The scientist’s investigation covers issues in Mycobacterium tuberculosis, Biochemistry, Microbiology, Tuberculosis and Mutant. His study in Mycobacterium tuberculosis is interdisciplinary in nature, drawing from both Periplasmic space, Mode of action and Bacterial outer membrane. His Biochemistry research integrates issues from Mycobacterium, Mycolic acid and Mycobacterium smegmatis.
The concepts of his Microbiology study are interwoven with issues in Virulence factor, Virulence, Biofilm, Lipoarabinomannan and Immune system. His Tuberculosis research includes elements of Biogenesis, High-content screening and Virology. His research investigates the connection between Mutant and topics such as Origin of replication that intersect with problems in Peptidoglycan, Mutase and Insertional mutagenesis.
His scientific interests lie mostly in Mycobacterium tuberculosis, Microbiology, Biochemistry, Mycobacterium and Tuberculosis. His study looks at the relationship between Mycobacterium tuberculosis and fields such as Gene, as well as how they intersect with chemical problems. Mary Jackson combines subjects such as Mycobacterium bovis, Virology, Bacteria, Mycobacterium abscessus and Virulence with his study of Microbiology.
His Biochemistry research includes themes of Lipoarabinomannan and Mycobacterium smegmatis. His research in Lipoarabinomannan intersects with topics in DC-SIGN and Mannan. His studies deal with areas such as Phosphatidylinositol and Mannosyltransferase as well as Mycobacterium smegmatis.
Mary Jackson mostly deals with Mycobacterium tuberculosis, Biochemistry, Microbiology, Mycobacterium abscessus and Mycobacterium. His study on Mycobacterium tuberculosis is covered under Tuberculosis. Mary Jackson interconnects Mycobacterium smegmatis and Lipoarabinomannan in the investigation of issues within Biochemistry.
His Lipoarabinomannan research incorporates elements of Cell envelope and Mannan. His work on Pathogen as part of his general Microbiology study is frequently connected to Mycelium, thereby bridging the divide between different branches of science. His biological study spans a wide range of topics, including In vitro, Drug development, Mutant, Gene and Phenotypic screening.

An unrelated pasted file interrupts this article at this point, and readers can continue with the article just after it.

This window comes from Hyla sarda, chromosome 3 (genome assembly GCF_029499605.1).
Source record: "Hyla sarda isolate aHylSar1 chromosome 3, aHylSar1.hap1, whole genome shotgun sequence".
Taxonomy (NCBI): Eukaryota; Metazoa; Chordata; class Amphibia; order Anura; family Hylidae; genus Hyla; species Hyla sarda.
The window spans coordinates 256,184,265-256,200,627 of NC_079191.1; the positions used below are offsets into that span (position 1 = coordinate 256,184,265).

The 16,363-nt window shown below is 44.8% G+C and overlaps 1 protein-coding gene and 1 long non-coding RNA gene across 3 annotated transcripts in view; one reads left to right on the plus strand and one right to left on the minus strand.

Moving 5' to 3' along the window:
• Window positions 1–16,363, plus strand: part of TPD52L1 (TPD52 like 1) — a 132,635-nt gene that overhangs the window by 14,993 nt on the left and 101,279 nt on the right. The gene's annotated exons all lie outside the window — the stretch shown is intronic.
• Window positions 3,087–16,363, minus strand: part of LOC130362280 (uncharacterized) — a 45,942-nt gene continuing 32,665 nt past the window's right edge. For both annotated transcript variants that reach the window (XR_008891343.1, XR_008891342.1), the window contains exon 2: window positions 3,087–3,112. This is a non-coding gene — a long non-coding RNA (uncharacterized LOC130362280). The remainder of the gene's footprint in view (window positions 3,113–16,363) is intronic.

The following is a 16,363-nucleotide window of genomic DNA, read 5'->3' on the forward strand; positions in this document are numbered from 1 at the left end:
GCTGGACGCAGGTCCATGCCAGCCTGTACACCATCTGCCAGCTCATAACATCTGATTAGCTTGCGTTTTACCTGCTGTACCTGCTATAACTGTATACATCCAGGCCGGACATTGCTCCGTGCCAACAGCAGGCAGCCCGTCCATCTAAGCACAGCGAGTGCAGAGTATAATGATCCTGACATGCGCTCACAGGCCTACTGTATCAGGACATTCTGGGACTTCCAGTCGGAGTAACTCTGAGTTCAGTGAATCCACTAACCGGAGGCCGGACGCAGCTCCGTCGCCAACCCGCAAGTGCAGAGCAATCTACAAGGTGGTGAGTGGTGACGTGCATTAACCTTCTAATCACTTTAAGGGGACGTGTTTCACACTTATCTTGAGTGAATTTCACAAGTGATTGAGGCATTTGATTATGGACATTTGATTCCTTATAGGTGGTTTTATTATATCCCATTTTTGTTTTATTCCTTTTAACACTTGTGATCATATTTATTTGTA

Mary Jackson mainly investigates Mycobacterium tuberculosis, Biochemistry, Mycobacterium, Nontuberculous mycobacteria and Minimum inhibitory concentration. His Mycobacterium tuberculosis study deals with the bigger picture of Tuberculosis. His Mycobacterium research is multidisciplinary, relying on both Oral administration, Transporter, Spleen and Lung, Lung Disorder.
His Nontuberculous mycobacteria study integrates concerns from other disciplines, such as Mycobacterium Infections, Translational science, Drug resistance and Intensive care medicine. His Minimum inhibitory concentration study incorporates themes from Serine and Mycobacterium smegmatis. His studies in Mycobacterium abscessus integrate themes in fields like In vivo and Microbiology.
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DC-SIGN Is the Major Mycobacterium tuberculosis Receptor on Human Dendritic Cells
Ludovic Tailleux;Olivier Schwartz;Jean-Louis Herrmann;Elisabeth Pivert.
Journal of Experimental Medicine (2003)
Efficient allelic exchange and transposon mutagenesis in Mycobacterium tuberculosis
Vladimir Pelicic;Mary Jackson;Jean Marc Reyrat;William R. Jacobs.
Proceedings of the National Academy of Sciences of the United States of America (1997)
Discovery of Q203, a potent clinical candidate for the treatment of tuberculosis.
Kevin Pethe;Pablo Bifani;Jichan Jang;Sunhee Kang.
Nature Medicine (2013)
Inhibition of mycolic acid transport across the Mycobacterium tuberculosis plasma membrane
Anna E Grzegorzewicz;Ha Pham;Vijay A K B Gundi;Michael S Scherman.
Nature Chemical Biology (2012)
Inactivation of the antigen 85C gene profoundly affects the mycolate content and alters the permeability of the Mycobacterium tuberculosis cell envelope.
Mary Jackson;Catherine Raynaud;Marie‐Antoinette Lanéelle;Christophe Guilhot.
Molecular Microbiology (1999)
The Cell Surface Receptor DC-SIGN Discriminates betweenMycobacterium Species through Selective Recognition of the Mannose Caps on Lipoarabinomannan
Norihiro Maeda;Jérôme Nigou;Jean-Louis Herrmann;Mary Jackson.
Journal of Biological Chemistry (2003)
High content screening identifies decaprenyl-phosphoribose 2' epimerase as a target for intracellular antimycobacterial inhibitors.
Thierry Christophe;Mary Jackson;Hee Kyoung Jeon;Denis Fenistein.
PLOS Pathogens (2009)
Cell Wall Core Galactofuran Synthesis Is Essential for Growth of Mycobacteria
Fei Pan;Mary Jackson;Yufang Ma;Michael McNeil.
Journal of Bacteriology (2001)
Chapter 2: Biogenesis of the cell wall and other glycoconjugates of Mycobacterium tuberculosis.
Devinder Kaur;Marcelo E. Guerin;Henrieta Škovierová;Patrick J. Brennan.
Advances in Applied Microbiology (2009)
Phosphatidylinositol Is an Essential Phospholipid of Mycobacteria
Mary Jackson;Dean C. Crick;Patrick J. Brennan.
Journal of Biological Chemistry (2000)
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